*of course, i do know what he saw in me, but it’s something i can’t empathise with!

    Reply

  17. bill
    Dec 18, 2006 @ 00:15:40

    After the two articles on faith on television it seems that PTC has a few stripes that are not included in their mandate. Although they may be sincere they seem to be harboring a bias that is not in their mandate. The claim to be ” a nonpartisan organization that works with elected and appointed government officials to enforce broadcast decency standards.”
    is dependant on their perception of decency that is obviously religious based.

    Reply

  18. reportcard
    Dec 19, 2006 @ 01:11:59

    Stephen,

    You were correct in assuming that part of the solution I presented was boycotts. Your point on boycotts, however, is a very good one. It can be illustrated by this video where a prankster get’s college girls to sign a petition to “End Women’s Suffrage”

    Reply

  19. mariam
    Jun 23, 2007 @ 18:22:10

    Whether it be media or corporations – both are there to make money – we know very clearly now that anyone stands up to cash in.

    The onlyway forward left now is to sit down and legislate and ask ourselves that howlong is it gonna take us to ask ourselves what our definition of freedom is – how far will we go in the name of freedom? – and how much will we have to sacrifice to give up some of that freeodm and take responsibility because with freedom comes responsibility and in a free-society there is no restriction hence no barrier which leaves us in a situation where the ones that are more likely to be hurt are the vunerable ones e.g children, poor, disabled etc etc.

    If anyone at the moment is protecting the vunerable – it is the legislation, not the person next door because he/she is a good christian/samaritan- legislation gives us responsibility so that we do not take the rights of the vunerable.

    Freedom should be seen as a scarce resource where it has to be divided/shared. Scarce recources have to be legislated to be protected.

    Reply

  20. joleaneddy
    Jul 13, 2007 @ 19:58:19

    Well, being a sixteen year old girl myself, I felt that I knew what Chieko was going through. In my experience, it is true the media has something to do with it, but for the most part it’s peer pressure. When everyone is doing something and you aren’t, you feel disconnected.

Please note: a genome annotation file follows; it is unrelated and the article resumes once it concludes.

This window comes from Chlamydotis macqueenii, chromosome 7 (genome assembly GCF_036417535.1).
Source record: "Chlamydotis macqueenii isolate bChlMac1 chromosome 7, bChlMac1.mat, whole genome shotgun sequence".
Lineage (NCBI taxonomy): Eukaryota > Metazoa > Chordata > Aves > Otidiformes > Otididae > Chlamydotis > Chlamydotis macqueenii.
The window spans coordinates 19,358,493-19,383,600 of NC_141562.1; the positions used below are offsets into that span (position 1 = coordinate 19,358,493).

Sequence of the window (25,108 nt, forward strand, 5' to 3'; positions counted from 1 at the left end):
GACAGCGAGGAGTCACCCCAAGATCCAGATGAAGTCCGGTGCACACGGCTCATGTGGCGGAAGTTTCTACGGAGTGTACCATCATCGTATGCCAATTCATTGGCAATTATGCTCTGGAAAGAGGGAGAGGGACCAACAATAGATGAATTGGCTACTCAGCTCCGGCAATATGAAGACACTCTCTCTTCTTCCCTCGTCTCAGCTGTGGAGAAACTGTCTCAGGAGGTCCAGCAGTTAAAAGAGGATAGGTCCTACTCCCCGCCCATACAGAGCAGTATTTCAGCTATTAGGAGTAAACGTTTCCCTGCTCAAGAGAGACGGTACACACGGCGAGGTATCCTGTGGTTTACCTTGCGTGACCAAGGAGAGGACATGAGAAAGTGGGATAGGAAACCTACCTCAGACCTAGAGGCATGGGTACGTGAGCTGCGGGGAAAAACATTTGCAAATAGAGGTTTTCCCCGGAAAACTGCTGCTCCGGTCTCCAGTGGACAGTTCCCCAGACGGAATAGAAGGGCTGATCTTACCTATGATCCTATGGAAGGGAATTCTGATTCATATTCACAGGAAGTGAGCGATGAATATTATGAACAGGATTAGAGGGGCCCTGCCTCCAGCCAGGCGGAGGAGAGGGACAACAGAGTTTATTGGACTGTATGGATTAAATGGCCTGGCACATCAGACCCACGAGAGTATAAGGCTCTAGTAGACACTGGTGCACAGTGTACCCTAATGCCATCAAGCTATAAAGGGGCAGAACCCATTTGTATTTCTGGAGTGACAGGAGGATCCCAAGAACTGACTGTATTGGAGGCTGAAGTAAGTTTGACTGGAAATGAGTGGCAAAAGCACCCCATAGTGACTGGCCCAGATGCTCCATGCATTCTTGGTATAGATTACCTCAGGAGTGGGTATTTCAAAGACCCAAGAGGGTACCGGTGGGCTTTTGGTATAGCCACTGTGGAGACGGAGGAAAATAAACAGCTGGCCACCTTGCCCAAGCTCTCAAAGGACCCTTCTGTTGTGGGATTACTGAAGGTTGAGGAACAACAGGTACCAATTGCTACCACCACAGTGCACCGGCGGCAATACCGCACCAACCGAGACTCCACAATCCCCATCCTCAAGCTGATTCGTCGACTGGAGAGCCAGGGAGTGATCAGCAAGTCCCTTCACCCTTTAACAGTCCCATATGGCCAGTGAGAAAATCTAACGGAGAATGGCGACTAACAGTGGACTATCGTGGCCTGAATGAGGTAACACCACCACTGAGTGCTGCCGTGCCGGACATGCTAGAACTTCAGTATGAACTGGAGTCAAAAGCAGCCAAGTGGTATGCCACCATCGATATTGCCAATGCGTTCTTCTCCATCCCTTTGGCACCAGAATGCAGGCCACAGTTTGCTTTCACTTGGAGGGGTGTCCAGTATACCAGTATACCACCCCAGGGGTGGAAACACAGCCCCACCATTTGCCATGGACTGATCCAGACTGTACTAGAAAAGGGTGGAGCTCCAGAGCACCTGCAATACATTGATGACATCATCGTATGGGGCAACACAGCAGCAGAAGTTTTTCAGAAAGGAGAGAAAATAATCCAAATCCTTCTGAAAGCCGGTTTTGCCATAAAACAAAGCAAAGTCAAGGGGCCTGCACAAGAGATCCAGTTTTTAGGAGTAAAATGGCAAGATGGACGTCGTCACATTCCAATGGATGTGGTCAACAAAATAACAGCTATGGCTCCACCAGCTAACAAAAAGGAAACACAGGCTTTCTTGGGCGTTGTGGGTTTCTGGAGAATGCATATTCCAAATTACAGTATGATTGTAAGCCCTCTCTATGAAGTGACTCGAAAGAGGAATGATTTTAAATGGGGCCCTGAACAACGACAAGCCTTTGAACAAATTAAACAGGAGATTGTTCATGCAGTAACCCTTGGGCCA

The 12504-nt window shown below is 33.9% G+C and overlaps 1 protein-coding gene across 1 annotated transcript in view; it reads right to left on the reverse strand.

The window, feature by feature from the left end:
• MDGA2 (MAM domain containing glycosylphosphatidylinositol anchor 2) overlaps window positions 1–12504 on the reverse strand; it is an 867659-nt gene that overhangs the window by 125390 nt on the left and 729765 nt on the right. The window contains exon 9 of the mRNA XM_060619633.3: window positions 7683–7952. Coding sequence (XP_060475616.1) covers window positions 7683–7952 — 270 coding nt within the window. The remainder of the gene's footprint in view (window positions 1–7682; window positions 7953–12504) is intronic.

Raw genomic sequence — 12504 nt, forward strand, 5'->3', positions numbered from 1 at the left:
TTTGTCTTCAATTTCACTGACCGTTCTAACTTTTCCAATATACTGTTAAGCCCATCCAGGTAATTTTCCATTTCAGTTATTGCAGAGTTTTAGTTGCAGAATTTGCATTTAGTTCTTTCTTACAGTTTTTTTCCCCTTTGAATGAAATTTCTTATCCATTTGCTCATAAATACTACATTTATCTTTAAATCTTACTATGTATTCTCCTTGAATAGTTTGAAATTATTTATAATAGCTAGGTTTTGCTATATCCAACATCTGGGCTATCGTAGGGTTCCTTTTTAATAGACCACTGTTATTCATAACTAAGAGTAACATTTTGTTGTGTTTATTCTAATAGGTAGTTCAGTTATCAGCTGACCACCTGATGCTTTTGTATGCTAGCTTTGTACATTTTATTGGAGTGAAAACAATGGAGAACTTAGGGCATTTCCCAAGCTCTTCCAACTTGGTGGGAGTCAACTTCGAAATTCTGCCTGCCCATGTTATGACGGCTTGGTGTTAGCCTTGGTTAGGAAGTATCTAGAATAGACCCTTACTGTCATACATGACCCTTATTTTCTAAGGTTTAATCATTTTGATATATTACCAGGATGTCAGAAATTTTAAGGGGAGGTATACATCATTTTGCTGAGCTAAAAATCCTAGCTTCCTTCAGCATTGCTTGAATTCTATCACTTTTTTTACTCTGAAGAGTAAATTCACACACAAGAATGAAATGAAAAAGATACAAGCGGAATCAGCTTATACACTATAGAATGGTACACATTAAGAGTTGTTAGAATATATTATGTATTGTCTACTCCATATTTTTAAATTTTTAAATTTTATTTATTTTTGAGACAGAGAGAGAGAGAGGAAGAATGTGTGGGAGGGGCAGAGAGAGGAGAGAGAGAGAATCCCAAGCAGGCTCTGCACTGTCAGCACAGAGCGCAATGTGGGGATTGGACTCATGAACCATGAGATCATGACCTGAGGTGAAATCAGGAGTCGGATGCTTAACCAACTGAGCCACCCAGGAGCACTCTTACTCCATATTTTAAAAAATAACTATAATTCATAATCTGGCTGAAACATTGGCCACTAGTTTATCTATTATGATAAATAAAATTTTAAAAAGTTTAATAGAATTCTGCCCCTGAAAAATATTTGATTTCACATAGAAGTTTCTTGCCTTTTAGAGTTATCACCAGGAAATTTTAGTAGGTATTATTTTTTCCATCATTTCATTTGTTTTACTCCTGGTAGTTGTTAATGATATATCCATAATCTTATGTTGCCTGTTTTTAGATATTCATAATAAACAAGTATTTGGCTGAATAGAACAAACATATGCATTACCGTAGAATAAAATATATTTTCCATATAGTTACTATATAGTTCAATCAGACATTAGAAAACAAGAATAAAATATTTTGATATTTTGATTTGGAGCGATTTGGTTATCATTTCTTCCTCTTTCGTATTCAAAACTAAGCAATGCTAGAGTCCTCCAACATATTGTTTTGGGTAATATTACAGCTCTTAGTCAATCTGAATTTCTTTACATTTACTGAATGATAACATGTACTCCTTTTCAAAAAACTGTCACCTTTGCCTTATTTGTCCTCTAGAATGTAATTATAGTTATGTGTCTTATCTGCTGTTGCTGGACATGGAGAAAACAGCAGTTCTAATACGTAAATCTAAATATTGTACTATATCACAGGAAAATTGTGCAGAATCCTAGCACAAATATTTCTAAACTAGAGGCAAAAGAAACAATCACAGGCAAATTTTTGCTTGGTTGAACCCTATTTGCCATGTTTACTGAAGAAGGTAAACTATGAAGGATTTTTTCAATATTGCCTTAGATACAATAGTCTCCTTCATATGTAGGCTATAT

I think the solution is a solid base within the family. Also, teens do have a responsibility in chosing their friends. The media needs to find new ways to appeal to youth rather than stressing them out about sex.

    Reply

  21. saman
    Jul 15, 2007 @ 04:21:55

    she is walking on the wrong way she is in hell she has to leave sexual things .she should wear underwear beneath skirt.
    she must release her album n show her talent.if she wants to find serenity she has to leave illegal relationssss.

    Reply

  22. saman
    Jul 15, 2007 @ 04:24:41

    britney u have to accept islam if u want bliss.stop living in fake world come in reality and try to look at past wat u r and now what u have become a fake ,a sexual tool

    Reply

  23. Stephen
    Jul 15, 2007 @ 10:34:50

    • Joleaneddy:
    Thanks for the comment. I appreciate having the perspective of a teenaged woman.

    I also agree that having a close relationship with one’s family is crucial.

    • Saman:
    Britney certainly seems to be spiraling downward toward misery. I’m not a Muslim, but Britney’s trouble illustrates that money, fame, sex — those sorts of things — are not a sufficient foundation for life. Since I come from the Christian tradition, I think of one of Jesus’ sayings: to paraphrase, to have a good life requires something more than just owning lots of stuff.

    Reply

Leave a Reply

Fill in your details below or click an icon to log in:

WordPress.com Logo

You are commenting using your WordPress.com account. Log Out / Change )

Twitter picture

You are commenting using your Twitter account. Log Out / Change )

Facebook photo

You are commenting using your Facebook account. Log Out / Change )

Google+ photo

You are commenting using your Google+ account. Log Out / Change )

Connecting to %s

%d bloggers like this: